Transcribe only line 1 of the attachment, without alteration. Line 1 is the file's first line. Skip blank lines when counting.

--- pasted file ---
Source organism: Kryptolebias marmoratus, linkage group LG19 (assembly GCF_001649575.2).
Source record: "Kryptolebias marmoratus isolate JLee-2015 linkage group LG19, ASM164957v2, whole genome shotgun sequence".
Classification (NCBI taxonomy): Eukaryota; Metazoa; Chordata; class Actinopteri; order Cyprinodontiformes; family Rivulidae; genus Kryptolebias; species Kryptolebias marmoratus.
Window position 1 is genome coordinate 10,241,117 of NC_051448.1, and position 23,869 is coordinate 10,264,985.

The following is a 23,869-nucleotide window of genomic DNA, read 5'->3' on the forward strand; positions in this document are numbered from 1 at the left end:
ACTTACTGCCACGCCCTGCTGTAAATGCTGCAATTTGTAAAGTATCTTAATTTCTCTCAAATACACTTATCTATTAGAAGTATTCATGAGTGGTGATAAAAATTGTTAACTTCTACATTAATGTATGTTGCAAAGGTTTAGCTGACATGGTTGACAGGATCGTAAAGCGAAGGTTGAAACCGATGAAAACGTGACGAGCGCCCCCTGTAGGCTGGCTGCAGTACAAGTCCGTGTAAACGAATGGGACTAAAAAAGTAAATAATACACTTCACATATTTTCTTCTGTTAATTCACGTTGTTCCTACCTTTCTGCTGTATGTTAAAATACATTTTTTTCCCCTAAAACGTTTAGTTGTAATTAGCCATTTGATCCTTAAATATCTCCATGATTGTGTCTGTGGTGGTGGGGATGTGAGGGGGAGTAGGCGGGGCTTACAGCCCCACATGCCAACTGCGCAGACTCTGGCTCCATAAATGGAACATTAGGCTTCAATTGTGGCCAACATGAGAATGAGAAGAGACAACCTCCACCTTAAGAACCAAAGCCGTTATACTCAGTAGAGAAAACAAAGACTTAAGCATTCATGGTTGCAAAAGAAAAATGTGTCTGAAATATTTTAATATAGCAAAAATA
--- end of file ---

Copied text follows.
Source organism: Kryptolebias marmoratus, linkage group LG19 (assembly GCF_001649575.2).